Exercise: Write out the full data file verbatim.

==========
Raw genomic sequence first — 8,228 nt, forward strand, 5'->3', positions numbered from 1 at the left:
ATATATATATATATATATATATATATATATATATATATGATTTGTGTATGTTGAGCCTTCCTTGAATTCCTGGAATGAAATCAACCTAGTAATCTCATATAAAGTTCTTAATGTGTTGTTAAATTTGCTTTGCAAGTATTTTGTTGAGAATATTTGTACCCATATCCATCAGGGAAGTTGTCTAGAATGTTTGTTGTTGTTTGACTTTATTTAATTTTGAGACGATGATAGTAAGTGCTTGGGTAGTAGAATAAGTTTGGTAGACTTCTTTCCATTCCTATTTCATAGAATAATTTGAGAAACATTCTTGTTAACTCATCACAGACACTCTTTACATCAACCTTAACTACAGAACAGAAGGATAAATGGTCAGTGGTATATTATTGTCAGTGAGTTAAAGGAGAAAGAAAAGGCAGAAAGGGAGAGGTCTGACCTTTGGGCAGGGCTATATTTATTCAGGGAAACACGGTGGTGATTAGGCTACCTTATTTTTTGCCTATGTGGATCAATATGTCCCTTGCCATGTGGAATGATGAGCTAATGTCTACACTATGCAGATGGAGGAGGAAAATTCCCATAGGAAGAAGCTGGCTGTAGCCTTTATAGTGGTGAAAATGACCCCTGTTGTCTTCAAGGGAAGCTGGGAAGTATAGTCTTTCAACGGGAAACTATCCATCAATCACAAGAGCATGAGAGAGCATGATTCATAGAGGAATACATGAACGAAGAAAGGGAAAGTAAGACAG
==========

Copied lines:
Raw genomic sequence first — 8,228 nt, forward strand, 5'->3', positions numbered from 1 at the left:
ATATATATATATATATATATATATATATATATATATATGATTTGTGTATGTTGAGCCTTCCTTGAATTCCTGGAATGAAATCAACCTAGTAATCTCATATAAAGTTCTTAATGTGTTGTTAAATTTGCTTTGCAAGTATTTTGTTGAGAATATTTGTACCCATATCCATCAGGGAAGTTGTCTAGAATGTTTGTTGTTGTTTGACTTTATTTAATTTTGAGACGATGATAGTAAGTGCTTGGGTAGTAGAATAAGTTTGGTAGACTTCTTTCCATTCCTATTTCATAGAATAATTTGAGAAACATTCTTGTTAACTCATCACAGACACTCTTTACATCAACCTTAACTACAGAACAGAAGGATAAATGGTCAGTGGTATATTATTGTCAGTGAGTTAAAGGAGAAAGAAAAGGCAGAAAGGGAGAGGTCTGACCTTTGGGCAGGGCTATATTTATTCAGGGAAACACGGTGGTGATTAGGCTACCTTATTTTTTGCCTATGTGGATCAATATGTCCCTTGCCATGTGGAATGATGAGCTAATGTCTACACTATGCAGATGGAGGAGGAAAATTCCCATAGGAAGAAGCTGGCTGTAGCCTTTATAGTGGTGAAAATGACCCCTGTTGTCTTCAAGGGAAGCTGGGAAGTATAGTCTTTCAACGGGAAACTATCCATCAATCACAAGAGCATGAGAGAGCATGATTCATAGAGGAATACATGAACGAAGAAAGGGAAAGTAAGACAG